The Speck can be used to test whether your vacuum exudes particles, whether your cleaning products are making your employees cough, whether your kitchen range hood exhausts to your child’s bedroom and more.Check out a Speck from your local library and join our study to help us empower more people to explore and improve their indoor air quality. Find out how below.
Participation is simple:
- Check out a Speck from the library
- Fill out a short survey BEFORE taking your Speck home
- Complete a brief final survey when you return the Speck
Joining the study also makes you eligible to win 1 of 5 free Specks!
Already checked out a Speck? You can still participate!
Sign up today - http://bit.ly/SpeckStudy
Pittsburgh has been taking notice of DTE Energy’s Shenango Coke Works' activities on Neville Island thanks to the Shenango Channel (a time-lapse video feed of the island). In November alone three articles were published in the Pittsburgh Post-Gazette in regards to the channel and Shenango Coke Works activities.
Randy Sargent, a senior systems scientist in the CREATE Lab, said the Shenango Channel empowers residents with an interactive way to access evidence in one location to support what they see or smell.
“What we’re seeing already is that the conversation is moving from allegations and denials — a ‘he said-she said’ situation — to a new thing that provides a lot more certainty and transparency,” he said. “These cameras are showing fugitive emissions from the coking operation and doing so in a powerful way.”
Just a few days later the news broke that "federal and county regulators are reviewing whether recent, continuing, air pollution emissions problems at DTE Energy’s Shenango Coke Works on Neville Island put the facility in violation of its 2012 federal consent decree.""But what I see in the video [Shenango Channel]," he said, referring to images from the "Shenango Channel" that were projected on a screen at the front of the meeting room, "is totally unacceptable." -David Arnold, Acting Director of the EPA's Region III Air Protection Devision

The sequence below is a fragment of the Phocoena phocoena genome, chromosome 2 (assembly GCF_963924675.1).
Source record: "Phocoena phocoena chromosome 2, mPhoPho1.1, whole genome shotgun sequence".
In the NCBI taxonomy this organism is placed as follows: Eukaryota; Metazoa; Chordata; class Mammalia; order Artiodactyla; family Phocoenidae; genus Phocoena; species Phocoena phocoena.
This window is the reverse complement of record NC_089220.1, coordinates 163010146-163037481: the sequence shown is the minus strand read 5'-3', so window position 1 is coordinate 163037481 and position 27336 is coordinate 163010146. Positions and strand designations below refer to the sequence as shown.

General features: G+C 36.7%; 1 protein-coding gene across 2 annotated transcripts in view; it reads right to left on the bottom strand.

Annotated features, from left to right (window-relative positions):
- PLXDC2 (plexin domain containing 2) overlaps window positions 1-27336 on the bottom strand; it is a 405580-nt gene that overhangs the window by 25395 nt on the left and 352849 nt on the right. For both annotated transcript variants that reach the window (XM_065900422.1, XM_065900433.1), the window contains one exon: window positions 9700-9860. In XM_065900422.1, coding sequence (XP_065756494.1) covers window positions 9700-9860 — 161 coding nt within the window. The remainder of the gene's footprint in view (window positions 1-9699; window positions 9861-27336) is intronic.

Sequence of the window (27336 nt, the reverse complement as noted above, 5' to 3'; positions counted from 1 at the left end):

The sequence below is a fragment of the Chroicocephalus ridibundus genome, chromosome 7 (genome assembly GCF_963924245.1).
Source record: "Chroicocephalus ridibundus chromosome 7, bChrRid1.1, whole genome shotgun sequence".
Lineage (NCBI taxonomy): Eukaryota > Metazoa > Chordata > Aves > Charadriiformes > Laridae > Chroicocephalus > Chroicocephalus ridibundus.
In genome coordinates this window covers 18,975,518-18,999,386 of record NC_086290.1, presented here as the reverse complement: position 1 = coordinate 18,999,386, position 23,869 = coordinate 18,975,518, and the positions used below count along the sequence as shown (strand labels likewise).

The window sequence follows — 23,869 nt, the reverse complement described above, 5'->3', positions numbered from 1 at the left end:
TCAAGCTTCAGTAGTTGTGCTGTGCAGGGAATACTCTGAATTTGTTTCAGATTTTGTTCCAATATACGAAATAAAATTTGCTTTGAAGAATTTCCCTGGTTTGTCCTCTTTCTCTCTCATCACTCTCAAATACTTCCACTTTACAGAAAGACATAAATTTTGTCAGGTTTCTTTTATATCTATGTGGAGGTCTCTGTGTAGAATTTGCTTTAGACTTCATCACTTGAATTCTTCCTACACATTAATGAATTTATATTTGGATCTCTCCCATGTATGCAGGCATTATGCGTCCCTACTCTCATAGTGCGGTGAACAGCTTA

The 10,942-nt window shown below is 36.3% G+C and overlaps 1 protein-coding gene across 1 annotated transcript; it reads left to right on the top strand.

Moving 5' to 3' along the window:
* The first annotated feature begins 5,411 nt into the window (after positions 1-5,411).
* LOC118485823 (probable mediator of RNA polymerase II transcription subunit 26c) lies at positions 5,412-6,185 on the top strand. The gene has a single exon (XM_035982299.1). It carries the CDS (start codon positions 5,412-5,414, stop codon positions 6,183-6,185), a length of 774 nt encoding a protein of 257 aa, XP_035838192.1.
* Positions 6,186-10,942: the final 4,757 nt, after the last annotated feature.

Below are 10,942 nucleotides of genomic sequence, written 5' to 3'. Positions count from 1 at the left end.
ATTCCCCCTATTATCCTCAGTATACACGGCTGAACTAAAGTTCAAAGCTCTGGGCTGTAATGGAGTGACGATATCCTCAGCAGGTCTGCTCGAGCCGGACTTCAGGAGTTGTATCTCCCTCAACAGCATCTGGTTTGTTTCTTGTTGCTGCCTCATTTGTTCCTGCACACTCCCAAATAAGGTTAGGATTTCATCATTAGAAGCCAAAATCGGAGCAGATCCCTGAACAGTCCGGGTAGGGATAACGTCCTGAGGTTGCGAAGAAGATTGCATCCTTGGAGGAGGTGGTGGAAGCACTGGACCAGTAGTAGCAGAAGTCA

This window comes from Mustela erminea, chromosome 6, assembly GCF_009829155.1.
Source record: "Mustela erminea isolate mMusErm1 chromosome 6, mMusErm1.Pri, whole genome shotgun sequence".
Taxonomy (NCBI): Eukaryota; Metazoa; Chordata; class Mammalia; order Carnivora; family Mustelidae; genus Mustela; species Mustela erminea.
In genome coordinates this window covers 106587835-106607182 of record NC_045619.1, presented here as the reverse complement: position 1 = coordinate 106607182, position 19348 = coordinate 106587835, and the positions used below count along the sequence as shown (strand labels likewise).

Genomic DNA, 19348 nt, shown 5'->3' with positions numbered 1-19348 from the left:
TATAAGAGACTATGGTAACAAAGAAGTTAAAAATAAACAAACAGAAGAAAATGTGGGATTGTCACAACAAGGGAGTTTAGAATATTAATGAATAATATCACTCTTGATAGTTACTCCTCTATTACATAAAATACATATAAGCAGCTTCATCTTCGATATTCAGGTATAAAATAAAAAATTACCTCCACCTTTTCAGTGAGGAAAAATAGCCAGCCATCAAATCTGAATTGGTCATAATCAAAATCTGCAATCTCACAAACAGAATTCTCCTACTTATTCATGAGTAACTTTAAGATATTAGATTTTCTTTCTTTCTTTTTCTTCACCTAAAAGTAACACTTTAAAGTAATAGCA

A few days later the Post-Gazette's Editorial Board weighed in on the importance of the civilian eye and creating the citizen scientist. The Editorial Board recalls Pittsburgh's captivation with the "eagle cam" last spring. They go on to say, "Raptors are one thing, but will people be as enthralled watching time-lapse video of air pollution? If they care about their health, they should be." Read the full article here....you don’t have to be a pollution specialist to be able to keep an eye on the smokestacks yourself. Now people wary of the plant’s emissions are able to watch the results, 24/7, even in their pajamas.
GigaPan was highlighted in three booths during the science fair at the Internacional School of Aldeia (EIA) in Camaragibe - PE, Brazil.
The theme for the science fair was I Like and I Share My Love for Aldeia. Aldeia is a neighborhood 15 km west of the city of Recife with a large area of well preserved Atlantic Forest.
Mrs. Juliana’s 4th grade booth used a GigaPan image as a backdrop. This GigaPan was taken by a group of 6th grade photography students. The image is of a fruit stand located about 100 meters from the school. The booth showed the importance of informal business in Aldeia.